Bats are unique among mammals because they can take off and gain altitude from a resting position and perform complex maneuvers while in flight. No other mammal can do that. Flying squirrels really can't "fly" so much as they can glide, nor can they gain altitude or perform complex maneuvers.
There are at least 16 species of bats that we know of in Georgia. Two of them, the Big Brown Bat (Eptesicus fuscus) and the Little Brown Bat (Myotis lucifugus), account for almost all of the bat control work performed by Georgia pest control and wildlife removal companies.
Like bats in general, both of these bats are protected under both federal and state wildlife laws. That's why there's no such thing as a "bat exterminator." Anyone who controls bats in a way that deliberately kills them or causes them harm is committing a crime. Bats are controlled by exclusion, or what a lot of folks call "bat-proofing." That means waiting until the bats leave the house or building -- which they do pretty much every night anyway -- and then sealing them out.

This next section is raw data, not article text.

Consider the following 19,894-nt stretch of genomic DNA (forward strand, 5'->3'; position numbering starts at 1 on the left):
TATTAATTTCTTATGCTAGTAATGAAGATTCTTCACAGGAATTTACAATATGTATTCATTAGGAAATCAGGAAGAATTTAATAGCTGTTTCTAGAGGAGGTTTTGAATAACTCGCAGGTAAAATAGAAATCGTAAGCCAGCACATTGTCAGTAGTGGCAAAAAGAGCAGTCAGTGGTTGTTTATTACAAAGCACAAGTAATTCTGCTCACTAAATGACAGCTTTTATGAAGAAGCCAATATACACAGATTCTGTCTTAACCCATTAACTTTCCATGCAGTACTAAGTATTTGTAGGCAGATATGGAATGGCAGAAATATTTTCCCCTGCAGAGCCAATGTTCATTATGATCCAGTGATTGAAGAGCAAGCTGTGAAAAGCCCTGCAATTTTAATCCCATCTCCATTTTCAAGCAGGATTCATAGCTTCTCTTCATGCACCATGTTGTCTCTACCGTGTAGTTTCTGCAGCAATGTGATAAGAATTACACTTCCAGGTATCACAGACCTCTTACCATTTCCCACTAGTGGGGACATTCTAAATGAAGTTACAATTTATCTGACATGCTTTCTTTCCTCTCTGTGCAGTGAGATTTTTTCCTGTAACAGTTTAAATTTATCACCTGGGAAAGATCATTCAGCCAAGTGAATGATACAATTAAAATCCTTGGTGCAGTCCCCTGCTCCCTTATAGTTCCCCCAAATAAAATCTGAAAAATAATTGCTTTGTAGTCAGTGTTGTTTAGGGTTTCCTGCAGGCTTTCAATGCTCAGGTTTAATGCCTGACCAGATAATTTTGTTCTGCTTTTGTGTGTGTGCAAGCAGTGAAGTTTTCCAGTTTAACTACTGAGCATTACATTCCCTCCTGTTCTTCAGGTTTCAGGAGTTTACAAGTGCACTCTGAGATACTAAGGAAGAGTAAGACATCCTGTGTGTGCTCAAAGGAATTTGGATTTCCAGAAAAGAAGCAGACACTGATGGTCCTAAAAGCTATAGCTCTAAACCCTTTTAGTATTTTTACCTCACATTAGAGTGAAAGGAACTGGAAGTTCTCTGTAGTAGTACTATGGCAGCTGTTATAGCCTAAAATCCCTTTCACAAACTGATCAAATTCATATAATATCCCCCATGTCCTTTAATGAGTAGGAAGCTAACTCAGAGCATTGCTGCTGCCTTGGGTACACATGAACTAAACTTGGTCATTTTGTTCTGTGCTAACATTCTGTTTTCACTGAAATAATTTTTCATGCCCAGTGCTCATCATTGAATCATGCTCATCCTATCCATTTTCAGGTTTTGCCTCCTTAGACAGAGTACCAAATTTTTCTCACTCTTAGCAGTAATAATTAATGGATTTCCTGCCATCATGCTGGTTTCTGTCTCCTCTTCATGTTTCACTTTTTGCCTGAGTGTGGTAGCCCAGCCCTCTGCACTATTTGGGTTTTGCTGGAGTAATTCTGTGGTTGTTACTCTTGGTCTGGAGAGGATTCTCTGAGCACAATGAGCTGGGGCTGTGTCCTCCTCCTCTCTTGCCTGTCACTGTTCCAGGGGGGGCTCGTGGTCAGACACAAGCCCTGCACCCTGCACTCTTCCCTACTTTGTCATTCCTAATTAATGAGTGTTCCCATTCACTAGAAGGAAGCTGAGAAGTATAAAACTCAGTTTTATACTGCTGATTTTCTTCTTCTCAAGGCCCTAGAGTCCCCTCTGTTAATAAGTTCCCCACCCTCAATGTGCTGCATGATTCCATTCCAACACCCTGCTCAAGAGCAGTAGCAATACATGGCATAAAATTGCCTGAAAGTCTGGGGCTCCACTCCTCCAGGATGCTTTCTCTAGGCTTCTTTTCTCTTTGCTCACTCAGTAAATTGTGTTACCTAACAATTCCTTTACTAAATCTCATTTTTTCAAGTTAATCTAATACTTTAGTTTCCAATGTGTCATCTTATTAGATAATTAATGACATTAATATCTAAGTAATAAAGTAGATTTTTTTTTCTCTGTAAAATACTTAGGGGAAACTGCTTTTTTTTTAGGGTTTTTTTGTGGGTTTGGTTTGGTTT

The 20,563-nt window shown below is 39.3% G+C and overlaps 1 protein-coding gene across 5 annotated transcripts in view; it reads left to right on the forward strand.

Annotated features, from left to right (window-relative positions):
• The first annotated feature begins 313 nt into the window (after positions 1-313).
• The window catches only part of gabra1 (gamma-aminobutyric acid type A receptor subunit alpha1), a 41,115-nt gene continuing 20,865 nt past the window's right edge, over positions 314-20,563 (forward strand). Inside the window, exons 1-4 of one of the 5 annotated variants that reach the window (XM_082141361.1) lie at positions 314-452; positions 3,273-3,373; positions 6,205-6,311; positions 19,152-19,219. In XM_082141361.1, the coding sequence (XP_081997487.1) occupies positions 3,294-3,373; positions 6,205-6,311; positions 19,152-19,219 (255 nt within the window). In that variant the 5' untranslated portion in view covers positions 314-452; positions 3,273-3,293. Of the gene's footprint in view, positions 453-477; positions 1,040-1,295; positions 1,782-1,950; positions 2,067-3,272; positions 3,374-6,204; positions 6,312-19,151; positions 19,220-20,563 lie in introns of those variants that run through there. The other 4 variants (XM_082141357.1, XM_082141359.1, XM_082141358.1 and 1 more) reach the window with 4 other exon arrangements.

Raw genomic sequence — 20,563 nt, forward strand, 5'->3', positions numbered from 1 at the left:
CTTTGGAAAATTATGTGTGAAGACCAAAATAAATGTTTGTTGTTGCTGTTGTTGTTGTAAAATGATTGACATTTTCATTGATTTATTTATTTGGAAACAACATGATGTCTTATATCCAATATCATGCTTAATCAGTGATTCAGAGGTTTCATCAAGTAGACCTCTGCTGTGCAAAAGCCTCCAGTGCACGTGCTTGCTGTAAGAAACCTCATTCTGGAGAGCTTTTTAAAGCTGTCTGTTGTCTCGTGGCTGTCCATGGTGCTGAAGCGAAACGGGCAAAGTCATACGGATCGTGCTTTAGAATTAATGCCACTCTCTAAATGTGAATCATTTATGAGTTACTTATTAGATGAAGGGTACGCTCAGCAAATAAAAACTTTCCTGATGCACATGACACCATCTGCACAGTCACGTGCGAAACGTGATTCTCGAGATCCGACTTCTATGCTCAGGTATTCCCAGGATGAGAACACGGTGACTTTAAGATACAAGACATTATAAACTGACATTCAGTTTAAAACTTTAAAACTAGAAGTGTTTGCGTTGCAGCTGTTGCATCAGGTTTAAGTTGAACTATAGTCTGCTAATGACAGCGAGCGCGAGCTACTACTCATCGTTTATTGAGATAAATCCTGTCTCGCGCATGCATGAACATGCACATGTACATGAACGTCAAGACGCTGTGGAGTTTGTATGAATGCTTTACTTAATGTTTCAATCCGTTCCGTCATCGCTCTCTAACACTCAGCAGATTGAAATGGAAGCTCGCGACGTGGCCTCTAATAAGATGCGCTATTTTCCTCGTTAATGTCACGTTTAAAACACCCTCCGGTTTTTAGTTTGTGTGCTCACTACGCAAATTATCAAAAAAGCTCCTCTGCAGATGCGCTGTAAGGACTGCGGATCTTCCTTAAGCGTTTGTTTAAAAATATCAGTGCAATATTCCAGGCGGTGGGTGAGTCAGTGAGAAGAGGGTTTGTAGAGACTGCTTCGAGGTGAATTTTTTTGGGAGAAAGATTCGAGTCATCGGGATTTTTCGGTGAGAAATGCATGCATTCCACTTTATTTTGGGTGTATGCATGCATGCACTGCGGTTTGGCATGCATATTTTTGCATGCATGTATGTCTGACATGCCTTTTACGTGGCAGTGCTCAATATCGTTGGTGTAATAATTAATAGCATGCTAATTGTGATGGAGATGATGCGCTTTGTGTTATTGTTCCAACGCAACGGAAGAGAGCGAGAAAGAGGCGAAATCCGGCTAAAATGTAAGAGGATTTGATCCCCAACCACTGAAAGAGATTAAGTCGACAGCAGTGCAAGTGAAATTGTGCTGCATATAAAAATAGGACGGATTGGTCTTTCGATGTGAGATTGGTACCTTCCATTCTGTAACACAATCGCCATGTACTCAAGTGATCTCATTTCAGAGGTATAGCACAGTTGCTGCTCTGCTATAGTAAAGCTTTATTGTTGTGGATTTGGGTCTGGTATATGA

Bat exclusion is very detailed work that requires specialized knowledge of bat biology and behavior, the ability to use a wide range of tools, and specialized materials and equipment. That's why very few do-it-yourself bat-proofing jobs are successful. The same is true for most bat exclusion done by handymen and carpenters. Very few people other than animal control specialists have the knowledge, experience, and tools to permanently seal bats out of a home or other building.
The problem with bats is that as helpful as they are, like all animals, they do carry their share of diseases. When bats get into homes, lofts, church steeples, or other buildings used by humans or domestic animals, they create a health hazard. Bat guano (poop) contains germs and fungi that can cause serious diseases, and bats can have ectoparasites like fleas, ticks, mites, and bat bugs. Some of these arthropods can transmit diseases.